A TENDER love story, set during the era of cold-war paranoia, won the Golden Lion at the Venice Film Festival.
The Shape of Water by Guillermo del Toro tells the story of mute cleaning lady Elisa who falls in love with a sort of merman in a top-secret government laboratory.
It’s a captivating science-fiction fantasy, embellished by Alexander Desplat’s score.
The best director prize went to Xavier Legrand for Custody, a raw domestic drama about a couple in the middle of a separation and its impact on their two children.
Pent-up violence explodes, triggering a deadly scenario of manipulation and revenge in a film whose realism becomes hard to watch as it conveys the anxiety of the children, particularly their crippling feelings of guilt.
It’s the first feature by Legrand, who also won the best debut award.
Another family tragedy, Foxtrot, won the grand jury prize. Samuel Maoz’s drama is a distressing story of war and loss, in which the grief of parents over their son’s death in action is heart-rending and tragic.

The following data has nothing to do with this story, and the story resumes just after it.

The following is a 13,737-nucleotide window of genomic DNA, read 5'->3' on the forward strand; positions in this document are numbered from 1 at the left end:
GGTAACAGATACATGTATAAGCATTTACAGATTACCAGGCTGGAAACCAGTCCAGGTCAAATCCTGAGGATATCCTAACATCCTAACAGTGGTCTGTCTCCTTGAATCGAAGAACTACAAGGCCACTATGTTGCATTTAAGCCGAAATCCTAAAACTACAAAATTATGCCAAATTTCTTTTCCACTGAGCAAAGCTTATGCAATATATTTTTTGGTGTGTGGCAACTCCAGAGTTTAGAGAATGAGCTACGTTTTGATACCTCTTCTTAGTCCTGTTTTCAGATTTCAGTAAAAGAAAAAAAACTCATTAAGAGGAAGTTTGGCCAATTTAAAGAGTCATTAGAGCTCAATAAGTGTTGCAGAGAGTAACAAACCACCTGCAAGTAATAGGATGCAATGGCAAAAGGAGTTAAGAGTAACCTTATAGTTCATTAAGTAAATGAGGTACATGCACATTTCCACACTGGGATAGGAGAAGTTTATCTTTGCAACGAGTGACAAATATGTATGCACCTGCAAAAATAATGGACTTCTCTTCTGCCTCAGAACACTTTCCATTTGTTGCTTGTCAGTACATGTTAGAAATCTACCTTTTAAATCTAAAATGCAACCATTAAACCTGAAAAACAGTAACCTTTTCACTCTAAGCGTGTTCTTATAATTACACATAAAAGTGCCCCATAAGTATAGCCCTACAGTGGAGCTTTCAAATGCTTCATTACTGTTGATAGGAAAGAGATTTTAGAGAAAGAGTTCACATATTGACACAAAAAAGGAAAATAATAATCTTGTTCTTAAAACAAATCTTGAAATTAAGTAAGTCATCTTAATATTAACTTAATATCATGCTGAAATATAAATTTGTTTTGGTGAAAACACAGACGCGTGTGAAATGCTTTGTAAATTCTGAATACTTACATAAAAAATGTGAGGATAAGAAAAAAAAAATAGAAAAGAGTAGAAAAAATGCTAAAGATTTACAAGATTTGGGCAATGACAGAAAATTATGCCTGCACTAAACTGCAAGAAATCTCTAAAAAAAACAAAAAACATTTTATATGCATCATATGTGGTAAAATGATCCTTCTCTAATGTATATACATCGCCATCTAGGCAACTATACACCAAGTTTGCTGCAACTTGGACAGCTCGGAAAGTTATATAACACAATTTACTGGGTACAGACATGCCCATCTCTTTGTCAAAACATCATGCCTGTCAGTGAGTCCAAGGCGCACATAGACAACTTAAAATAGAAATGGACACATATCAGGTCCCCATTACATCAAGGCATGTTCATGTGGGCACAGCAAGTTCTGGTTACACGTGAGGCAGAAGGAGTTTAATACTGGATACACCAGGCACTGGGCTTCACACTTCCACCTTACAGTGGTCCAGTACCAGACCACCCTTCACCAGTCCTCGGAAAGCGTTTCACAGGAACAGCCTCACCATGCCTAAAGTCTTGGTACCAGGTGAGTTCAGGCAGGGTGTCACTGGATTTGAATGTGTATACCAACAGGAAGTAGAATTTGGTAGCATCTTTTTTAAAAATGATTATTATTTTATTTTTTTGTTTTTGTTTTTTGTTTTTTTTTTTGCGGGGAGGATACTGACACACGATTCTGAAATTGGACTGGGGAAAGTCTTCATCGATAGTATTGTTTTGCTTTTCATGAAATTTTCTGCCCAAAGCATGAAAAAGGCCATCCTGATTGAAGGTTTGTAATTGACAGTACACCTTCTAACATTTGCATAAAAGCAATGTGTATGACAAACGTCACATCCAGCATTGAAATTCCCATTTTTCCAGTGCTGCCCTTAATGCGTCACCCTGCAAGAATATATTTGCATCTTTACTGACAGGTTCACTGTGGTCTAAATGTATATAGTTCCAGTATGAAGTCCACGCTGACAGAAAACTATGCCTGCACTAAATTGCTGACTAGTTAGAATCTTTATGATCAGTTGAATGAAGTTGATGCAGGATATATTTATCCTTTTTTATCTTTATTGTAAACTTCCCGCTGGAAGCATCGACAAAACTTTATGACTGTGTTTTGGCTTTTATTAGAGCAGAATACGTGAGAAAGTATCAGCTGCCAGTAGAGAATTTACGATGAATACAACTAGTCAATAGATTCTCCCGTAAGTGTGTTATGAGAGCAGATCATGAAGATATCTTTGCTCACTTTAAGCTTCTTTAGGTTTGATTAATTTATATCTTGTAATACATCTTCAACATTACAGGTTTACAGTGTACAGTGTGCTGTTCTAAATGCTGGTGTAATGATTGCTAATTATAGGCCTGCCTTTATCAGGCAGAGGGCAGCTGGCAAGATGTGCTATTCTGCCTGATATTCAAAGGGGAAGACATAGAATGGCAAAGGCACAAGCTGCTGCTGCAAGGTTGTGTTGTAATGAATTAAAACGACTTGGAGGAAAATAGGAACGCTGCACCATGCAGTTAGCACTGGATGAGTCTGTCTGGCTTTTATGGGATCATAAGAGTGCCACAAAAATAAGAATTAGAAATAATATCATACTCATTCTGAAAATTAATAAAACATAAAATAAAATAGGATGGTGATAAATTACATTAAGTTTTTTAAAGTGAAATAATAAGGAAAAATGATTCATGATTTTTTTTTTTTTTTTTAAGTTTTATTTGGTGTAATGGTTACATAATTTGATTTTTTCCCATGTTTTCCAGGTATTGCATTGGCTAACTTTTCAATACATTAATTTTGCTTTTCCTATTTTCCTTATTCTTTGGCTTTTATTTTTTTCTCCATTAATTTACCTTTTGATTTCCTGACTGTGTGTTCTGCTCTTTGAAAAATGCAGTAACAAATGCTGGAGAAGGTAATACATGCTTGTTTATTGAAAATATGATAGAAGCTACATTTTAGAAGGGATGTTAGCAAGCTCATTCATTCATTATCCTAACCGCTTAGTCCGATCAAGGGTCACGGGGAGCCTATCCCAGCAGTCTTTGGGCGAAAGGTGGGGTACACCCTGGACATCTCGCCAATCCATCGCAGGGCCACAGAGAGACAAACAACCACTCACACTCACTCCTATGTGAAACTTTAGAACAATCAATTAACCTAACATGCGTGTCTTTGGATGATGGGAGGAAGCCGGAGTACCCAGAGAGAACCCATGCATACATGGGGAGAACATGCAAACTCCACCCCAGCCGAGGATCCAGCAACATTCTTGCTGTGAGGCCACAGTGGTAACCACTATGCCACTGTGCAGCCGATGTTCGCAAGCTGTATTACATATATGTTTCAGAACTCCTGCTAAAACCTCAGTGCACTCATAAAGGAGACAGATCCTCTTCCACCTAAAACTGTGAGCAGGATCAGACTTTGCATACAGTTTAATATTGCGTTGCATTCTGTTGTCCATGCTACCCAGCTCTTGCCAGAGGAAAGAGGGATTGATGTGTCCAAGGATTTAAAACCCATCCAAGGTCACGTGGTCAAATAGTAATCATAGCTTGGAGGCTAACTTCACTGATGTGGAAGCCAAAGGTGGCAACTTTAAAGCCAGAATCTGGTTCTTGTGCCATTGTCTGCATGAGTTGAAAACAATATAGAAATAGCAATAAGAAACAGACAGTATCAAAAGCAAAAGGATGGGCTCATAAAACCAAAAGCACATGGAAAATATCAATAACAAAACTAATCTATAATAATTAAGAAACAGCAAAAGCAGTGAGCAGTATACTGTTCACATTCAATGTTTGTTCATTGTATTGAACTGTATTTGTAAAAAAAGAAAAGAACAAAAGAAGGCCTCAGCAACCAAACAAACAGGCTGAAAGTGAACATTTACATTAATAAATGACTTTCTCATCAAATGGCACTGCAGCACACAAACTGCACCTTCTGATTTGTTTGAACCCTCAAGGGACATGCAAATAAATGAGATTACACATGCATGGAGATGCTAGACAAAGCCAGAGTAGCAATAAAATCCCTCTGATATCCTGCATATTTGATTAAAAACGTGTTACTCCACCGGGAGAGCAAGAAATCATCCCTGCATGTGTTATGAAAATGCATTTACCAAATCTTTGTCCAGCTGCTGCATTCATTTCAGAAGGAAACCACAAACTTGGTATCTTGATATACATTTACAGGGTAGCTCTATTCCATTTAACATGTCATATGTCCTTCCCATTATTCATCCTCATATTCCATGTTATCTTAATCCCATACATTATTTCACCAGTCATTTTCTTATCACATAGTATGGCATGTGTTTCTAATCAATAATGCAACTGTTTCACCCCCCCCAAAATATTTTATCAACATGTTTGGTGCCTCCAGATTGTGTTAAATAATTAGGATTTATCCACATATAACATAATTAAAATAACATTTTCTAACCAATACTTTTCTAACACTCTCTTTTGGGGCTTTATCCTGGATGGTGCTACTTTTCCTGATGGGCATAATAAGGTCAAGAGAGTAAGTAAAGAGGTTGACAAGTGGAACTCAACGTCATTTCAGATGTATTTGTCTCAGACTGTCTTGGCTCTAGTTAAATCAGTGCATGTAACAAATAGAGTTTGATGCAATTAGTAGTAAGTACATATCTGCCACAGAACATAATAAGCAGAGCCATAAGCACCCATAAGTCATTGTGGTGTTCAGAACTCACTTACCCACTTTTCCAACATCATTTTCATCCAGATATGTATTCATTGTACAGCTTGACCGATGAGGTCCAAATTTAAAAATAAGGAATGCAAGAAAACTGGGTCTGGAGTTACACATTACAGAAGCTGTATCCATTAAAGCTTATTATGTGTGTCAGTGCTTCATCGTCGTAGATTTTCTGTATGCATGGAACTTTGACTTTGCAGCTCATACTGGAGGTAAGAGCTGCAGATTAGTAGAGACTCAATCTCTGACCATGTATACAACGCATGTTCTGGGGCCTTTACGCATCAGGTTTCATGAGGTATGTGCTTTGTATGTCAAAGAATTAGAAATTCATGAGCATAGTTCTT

Charlotte Rampling won best actress for her stunning performance as Hanna in Andrea Pallaoro, an enigmatic story about a woman’s life after her husband is jailed, while newcomer Charlie Plummer won best new actor for his role in Andrew Haigh’s Lean on Pete, about a young boy who steals a racehorse to save it from the slaughterhouse in Mexico.
A number of films tackled contemporary political topics, from Ai Weiwei’s documentary Human Flow on the global refugee crisis to Ex Libris, Fred Wiseman’s eloquent film on the New York Public Library, where talks, discussions, concerts and education programmes are held.
It’s a triumphant riposte to the dumbing down of the Trump era from a firmly Democratic state.